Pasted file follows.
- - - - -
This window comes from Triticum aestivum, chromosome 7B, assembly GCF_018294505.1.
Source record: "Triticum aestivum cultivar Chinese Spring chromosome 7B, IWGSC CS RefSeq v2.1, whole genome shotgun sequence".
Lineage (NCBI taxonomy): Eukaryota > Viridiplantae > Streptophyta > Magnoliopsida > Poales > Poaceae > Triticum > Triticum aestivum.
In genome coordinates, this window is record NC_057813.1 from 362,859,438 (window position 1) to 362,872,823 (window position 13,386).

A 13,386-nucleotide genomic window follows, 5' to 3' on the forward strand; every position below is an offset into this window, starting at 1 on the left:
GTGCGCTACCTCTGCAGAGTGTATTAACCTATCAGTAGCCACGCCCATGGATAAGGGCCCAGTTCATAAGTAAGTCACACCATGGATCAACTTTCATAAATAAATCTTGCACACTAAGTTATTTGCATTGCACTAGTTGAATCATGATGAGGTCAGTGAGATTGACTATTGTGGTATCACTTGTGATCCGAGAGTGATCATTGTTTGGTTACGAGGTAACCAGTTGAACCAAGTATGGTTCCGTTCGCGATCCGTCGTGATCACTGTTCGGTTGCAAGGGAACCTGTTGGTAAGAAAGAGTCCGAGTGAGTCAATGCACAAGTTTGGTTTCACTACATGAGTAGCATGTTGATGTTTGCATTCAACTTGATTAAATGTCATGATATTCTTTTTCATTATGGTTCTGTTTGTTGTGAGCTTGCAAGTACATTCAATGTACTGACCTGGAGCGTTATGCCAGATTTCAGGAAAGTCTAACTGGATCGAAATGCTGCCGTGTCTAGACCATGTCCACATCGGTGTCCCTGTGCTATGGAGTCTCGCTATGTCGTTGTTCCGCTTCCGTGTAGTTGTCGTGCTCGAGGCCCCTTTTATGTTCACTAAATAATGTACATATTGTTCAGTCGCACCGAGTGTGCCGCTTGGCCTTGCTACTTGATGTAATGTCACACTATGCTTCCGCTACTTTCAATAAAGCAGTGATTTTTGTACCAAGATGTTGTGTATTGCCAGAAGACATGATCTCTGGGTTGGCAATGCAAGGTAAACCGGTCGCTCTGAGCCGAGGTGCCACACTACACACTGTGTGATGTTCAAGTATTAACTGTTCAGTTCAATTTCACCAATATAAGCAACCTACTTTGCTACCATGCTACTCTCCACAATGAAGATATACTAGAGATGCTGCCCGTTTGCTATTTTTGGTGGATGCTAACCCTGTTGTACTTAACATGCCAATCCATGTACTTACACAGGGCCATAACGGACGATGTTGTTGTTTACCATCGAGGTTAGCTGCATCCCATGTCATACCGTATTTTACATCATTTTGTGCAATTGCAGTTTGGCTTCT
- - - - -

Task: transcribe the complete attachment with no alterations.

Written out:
This window comes from Triticum aestivum, chromosome 7B, assembly GCF_018294505.1.
Source record: "Triticum aestivum cultivar Chinese Spring chromosome 7B, IWGSC CS RefSeq v2.1, whole genome shotgun sequence".
Lineage (NCBI taxonomy): Eukaryota > Viridiplantae > Streptophyta > Magnoliopsida > Poales > Poaceae > Triticum > Triticum aestivum.
In genome coordinates, this window is record NC_057813.1 from 362,859,438 (window position 1) to 362,872,823 (window position 13,386).

A 13,386-nucleotide genomic window follows, 5' to 3' on the forward strand; every position below is an offset into this window, starting at 1 on the left:
GTGCGCTACCTCTGCAGAGTGTATTAACCTATCAGTAGCCACGCCCATGGATAAGGGCCCAGTTCATAAGTAAGTCACACCATGGATCAACTTTCATAAATAAATCTTGCACACTAAGTTATTTGCATTGCACTAGTTGAATCATGATGAGGTCAGTGAGATTGACTATTGTGGTATCACTTGTGATCCGAGAGTGATCATTGTTTGGTTACGAGGTAACCAGTTGAACCAAGTATGGTTCCGTTCGCGATCCGTCGTGATCACTGTTCGGTTGCAAGGGAACCTGTTGGTAAGAAAGAGTCCGAGTGAGTCAATGCACAAGTTTGGTTTCACTACATGAGTAGCATGTTGATGTTTGCATTCAACTTGATTAAATGTCATGATATTCTTTTTCATTATGGTTCTGTTTGTTGTGAGCTTGCAAGTACATTCAATGTACTGACCTGGAGCGTTATGCCAGATTTCAGGAAAGTCTAACTGGATCGAAATGCTGCCGTGTCTAGACCATGTCCACATCGGTGTCCCTGTGCTATGGAGTCTCGCTATGTCGTTGTTCCGCTTCCGTGTAGTTGTCGTGCTCGAGGCCCCTTTTATGTTCACTAAATAATGTACATATTGTTCAGTCGCACCGAGTGTGCCGCTTGGCCTTGCTACTTGATGTAATGTCACACTATGCTTCCGCTACTTTCAATAAAGCAGTGATTTTTGTACCAAGATGTTGTGTATTGCCAGAAGACATGATCTCTGGGTTGGCAATGCAAGGTAAACCGGTCGCTCTGAGCCGAGGTGCCACACTACACACTGTGTGATGTTCAAGTATTAACTGTTCAGTTCAATTTCACCAATATAAGCAACCTACTTTGCTACCATGCTACTCTCCACAATGAAGATATACTAGAGATGCTGCCCGTTTGCTATTTTTGGTGGATGCTAACCCTGTTGTACTTAACATGCCAATCCATGTACTTACACAGGGCCATAACGGACGATGTTGTTGTTTACCATCGAGGTTAGCTGCATCCCATGTCATACCGTATTTTACATCATTTTGTGCAATTGCAGTTTGGCTTCT